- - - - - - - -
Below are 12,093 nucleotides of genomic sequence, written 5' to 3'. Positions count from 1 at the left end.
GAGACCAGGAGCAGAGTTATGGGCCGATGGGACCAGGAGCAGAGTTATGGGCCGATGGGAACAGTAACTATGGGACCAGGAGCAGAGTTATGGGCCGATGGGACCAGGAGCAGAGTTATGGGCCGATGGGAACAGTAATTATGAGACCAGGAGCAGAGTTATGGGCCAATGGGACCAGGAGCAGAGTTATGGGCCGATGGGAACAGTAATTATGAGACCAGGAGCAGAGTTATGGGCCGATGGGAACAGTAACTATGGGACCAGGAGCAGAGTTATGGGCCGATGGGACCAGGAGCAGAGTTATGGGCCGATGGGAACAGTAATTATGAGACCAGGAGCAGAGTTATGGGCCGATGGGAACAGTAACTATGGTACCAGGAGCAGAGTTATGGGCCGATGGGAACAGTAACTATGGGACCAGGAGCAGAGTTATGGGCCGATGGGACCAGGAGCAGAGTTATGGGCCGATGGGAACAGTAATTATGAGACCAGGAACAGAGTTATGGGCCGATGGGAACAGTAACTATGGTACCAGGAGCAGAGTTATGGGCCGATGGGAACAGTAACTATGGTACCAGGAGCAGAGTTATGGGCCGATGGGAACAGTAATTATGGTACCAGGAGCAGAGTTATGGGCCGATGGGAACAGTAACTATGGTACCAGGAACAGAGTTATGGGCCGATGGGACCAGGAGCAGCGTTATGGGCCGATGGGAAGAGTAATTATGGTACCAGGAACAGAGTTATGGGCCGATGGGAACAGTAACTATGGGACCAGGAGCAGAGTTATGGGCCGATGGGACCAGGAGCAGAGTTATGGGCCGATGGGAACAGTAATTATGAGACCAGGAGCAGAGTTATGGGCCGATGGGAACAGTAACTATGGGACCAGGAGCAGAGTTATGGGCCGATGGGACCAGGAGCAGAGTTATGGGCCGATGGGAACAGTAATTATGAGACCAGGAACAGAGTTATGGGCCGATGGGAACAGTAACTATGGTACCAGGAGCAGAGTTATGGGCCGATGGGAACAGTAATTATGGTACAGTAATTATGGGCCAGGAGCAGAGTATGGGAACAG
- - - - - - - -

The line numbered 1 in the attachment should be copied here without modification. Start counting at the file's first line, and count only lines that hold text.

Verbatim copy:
Below are 12,093 nucleotides of genomic sequence, written 5' to 3'. Positions count from 1 at the left end.